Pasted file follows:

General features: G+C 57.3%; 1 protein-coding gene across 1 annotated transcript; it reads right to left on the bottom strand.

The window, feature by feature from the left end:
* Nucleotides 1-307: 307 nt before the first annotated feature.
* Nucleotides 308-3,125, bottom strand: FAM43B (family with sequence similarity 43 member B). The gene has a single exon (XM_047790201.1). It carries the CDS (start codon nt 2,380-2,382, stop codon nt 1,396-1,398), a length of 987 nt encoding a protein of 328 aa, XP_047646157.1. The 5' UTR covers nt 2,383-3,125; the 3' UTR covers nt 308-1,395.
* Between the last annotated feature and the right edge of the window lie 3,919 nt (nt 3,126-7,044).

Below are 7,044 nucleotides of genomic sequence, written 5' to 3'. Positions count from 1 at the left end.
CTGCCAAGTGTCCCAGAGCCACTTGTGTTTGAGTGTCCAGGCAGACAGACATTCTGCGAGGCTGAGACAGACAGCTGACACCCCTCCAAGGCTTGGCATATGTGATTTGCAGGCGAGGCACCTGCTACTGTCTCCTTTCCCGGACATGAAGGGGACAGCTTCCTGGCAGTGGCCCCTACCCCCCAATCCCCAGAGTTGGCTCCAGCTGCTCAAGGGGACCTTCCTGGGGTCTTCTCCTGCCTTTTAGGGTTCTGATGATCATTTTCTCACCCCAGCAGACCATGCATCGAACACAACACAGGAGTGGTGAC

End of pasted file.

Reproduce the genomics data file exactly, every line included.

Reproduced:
General features: G+C 57.3%; 1 protein-coding gene across 1 annotated transcript; it reads right to left on the bottom strand.

The window, feature by feature from the left end:
* Nucleotides 1-307: 307 nt before the first annotated feature.
* Nucleotides 308-3,125, bottom strand: FAM43B (family with sequence similarity 43 member B). The gene has a single exon (XM_047790201.1). It carries the CDS (start codon nt 2,380-2,382, stop codon nt 1,396-1,398), a length of 987 nt encoding a protein of 328 aa, XP_047646157.1. The 5' UTR covers nt 2,383-3,125; the 3' UTR covers nt 308-1,395.
* Between the last annotated feature and the right edge of the window lie 3,919 nt (nt 3,126-7,044).

Below are 7,044 nucleotides of genomic sequence, written 5' to 3'. Positions count from 1 at the left end.
CTGCCAAGTGTCCCAGAGCCACTTGTGTTTGAGTGTCCAGGCAGACAGACATTCTGCGAGGCTGAGACAGACAGCTGACACCCCTCCAAGGCTTGGCATATGTGATTTGCAGGCGAGGCACCTGCTACTGTCTCCTTTCCCGGACATGAAGGGGACAGCTTCCTGGCAGTGGCCCCTACCCCCCAATCCCCAGAGTTGGCTCCAGCTGCTCAAGGGGACCTTCCTGGGGTCTTCTCCTGCCTTTTAGGGTTCTGATGATCATTTTCTCACCCCAGCAGACCATGCATCGAACACAACACAGGAGTGGTGAC